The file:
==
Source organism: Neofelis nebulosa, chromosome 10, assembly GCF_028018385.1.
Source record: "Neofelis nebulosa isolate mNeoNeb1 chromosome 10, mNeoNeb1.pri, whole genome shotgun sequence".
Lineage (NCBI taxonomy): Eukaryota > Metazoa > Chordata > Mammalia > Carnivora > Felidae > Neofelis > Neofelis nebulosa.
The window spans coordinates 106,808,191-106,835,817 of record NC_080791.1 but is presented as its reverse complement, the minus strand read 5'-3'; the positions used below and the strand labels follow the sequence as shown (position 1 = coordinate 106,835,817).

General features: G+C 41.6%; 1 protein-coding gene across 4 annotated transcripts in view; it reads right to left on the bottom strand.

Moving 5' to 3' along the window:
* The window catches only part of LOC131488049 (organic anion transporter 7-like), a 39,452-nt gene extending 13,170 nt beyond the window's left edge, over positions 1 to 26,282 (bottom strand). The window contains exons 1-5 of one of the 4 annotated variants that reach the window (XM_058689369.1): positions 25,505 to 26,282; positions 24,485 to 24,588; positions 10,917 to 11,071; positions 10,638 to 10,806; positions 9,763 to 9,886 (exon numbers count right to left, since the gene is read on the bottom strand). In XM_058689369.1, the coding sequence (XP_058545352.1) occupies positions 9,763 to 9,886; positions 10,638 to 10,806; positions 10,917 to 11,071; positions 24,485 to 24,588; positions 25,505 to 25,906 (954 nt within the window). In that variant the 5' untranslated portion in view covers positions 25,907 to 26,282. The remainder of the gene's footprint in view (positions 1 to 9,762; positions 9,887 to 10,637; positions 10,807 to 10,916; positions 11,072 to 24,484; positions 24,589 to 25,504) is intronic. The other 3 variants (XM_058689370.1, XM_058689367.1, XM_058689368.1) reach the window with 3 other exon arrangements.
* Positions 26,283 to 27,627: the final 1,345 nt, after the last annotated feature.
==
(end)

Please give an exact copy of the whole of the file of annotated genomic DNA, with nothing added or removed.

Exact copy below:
Source organism: Neofelis nebulosa, chromosome 10, assembly GCF_028018385.1.
Source record: "Neofelis nebulosa isolate mNeoNeb1 chromosome 10, mNeoNeb1.pri, whole genome shotgun sequence".
Lineage (NCBI taxonomy): Eukaryota > Metazoa > Chordata > Mammalia > Carnivora > Felidae > Neofelis > Neofelis nebulosa.
The window spans coordinates 106,808,191-106,835,817 of record NC_080791.1 but is presented as its reverse complement, the minus strand read 5'-3'; the positions used below and the strand labels follow the sequence as shown (position 1 = coordinate 106,835,817).

General features: G+C 41.6%; 1 protein-coding gene across 4 annotated transcripts in view; it reads right to left on the bottom strand.

Moving 5' to 3' along the window:
* The window catches only part of LOC131488049 (organic anion transporter 7-like), a 39,452-nt gene extending 13,170 nt beyond the window's left edge, over positions 1 to 26,282 (bottom strand). The window contains exons 1-5 of one of the 4 annotated variants that reach the window (XM_058689369.1): positions 25,505 to 26,282; positions 24,485 to 24,588; positions 10,917 to 11,071; positions 10,638 to 10,806; positions 9,763 to 9,886 (exon numbers count right to left, since the gene is read on the bottom strand). In XM_058689369.1, the coding sequence (XP_058545352.1) occupies positions 9,763 to 9,886; positions 10,638 to 10,806; positions 10,917 to 11,071; positions 24,485 to 24,588; positions 25,505 to 25,906 (954 nt within the window). In that variant the 5' untranslated portion in view covers positions 25,907 to 26,282. The remainder of the gene's footprint in view (positions 1 to 9,762; positions 9,887 to 10,637; positions 10,807 to 10,916; positions 11,072 to 24,484; positions 24,589 to 25,504) is intronic. The other 3 variants (XM_058689370.1, XM_058689367.1, XM_058689368.1) reach the window with 3 other exon arrangements.
* Positions 26,283 to 27,627: the final 1,345 nt, after the last annotated feature.